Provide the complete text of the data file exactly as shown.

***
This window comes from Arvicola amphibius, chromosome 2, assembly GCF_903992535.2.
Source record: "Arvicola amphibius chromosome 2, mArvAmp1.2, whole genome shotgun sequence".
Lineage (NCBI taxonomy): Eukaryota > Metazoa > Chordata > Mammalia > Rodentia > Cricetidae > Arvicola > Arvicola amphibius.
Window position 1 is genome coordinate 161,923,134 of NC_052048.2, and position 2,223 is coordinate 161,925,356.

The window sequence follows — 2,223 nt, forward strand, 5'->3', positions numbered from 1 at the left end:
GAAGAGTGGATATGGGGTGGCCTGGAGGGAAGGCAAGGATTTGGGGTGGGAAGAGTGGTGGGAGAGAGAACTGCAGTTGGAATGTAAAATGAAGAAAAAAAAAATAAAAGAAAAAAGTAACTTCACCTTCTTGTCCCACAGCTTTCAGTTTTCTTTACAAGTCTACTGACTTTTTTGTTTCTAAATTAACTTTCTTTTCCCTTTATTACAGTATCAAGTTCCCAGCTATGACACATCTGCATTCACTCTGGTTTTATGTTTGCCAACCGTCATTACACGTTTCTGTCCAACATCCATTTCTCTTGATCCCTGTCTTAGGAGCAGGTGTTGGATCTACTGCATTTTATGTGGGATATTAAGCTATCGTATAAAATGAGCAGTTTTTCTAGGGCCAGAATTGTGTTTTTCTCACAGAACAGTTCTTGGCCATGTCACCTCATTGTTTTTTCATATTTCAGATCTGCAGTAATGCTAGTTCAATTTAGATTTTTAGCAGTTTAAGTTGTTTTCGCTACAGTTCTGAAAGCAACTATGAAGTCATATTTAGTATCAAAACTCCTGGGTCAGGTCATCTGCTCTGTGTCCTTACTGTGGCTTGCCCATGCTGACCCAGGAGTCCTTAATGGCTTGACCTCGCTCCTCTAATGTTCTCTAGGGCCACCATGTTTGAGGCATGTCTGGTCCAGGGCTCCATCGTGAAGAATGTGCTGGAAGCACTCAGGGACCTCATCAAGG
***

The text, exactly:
This window comes from Arvicola amphibius, chromosome 2, assembly GCF_903992535.2.
Source record: "Arvicola amphibius chromosome 2, mArvAmp1.2, whole genome shotgun sequence".
Lineage (NCBI taxonomy): Eukaryota > Metazoa > Chordata > Mammalia > Rodentia > Cricetidae > Arvicola > Arvicola amphibius.
Window position 1 is genome coordinate 161,923,134 of NC_052048.2, and position 2,223 is coordinate 161,925,356.

The window sequence follows — 2,223 nt, forward strand, 5'->3', positions numbered from 1 at the left end:
GAAGAGTGGATATGGGGTGGCCTGGAGGGAAGGCAAGGATTTGGGGTGGGAAGAGTGGTGGGAGAGAGAACTGCAGTTGGAATGTAAAATGAAGAAAAAAAAAATAAAAGAAAAAAGTAACTTCACCTTCTTGTCCCACAGCTTTCAGTTTTCTTTACAAGTCTACTGACTTTTTTGTTTCTAAATTAACTTTCTTTTCCCTTTATTACAGTATCAAGTTCCCAGCTATGACACATCTGCATTCACTCTGGTTTTATGTTTGCCAACCGTCATTACACGTTTCTGTCCAACATCCATTTCTCTTGATCCCTGTCTTAGGAGCAGGTGTTGGATCTACTGCATTTTATGTGGGATATTAAGCTATCGTATAAAATGAGCAGTTTTTCTAGGGCCAGAATTGTGTTTTTCTCACAGAACAGTTCTTGGCCATGTCACCTCATTGTTTTTTCATATTTCAGATCTGCAGTAATGCTAGTTCAATTTAGATTTTTAGCAGTTTAAGTTGTTTTCGCTACAGTTCTGAAAGCAACTATGAAGTCATATTTAGTATCAAAACTCCTGGGTCAGGTCATCTGCTCTGTGTCCTTACTGTGGCTTGCCCATGCTGACCCAGGAGTCCTTAATGGCTTGACCTCGCTCCTCTAATGTTCTCTAGGGCCACCATGTTTGAGGCATGTCTGGTCCAGGGCTCCATCGTGAAGAATGTGCTGGAAGCACTCAGGGACCTCATCAAGG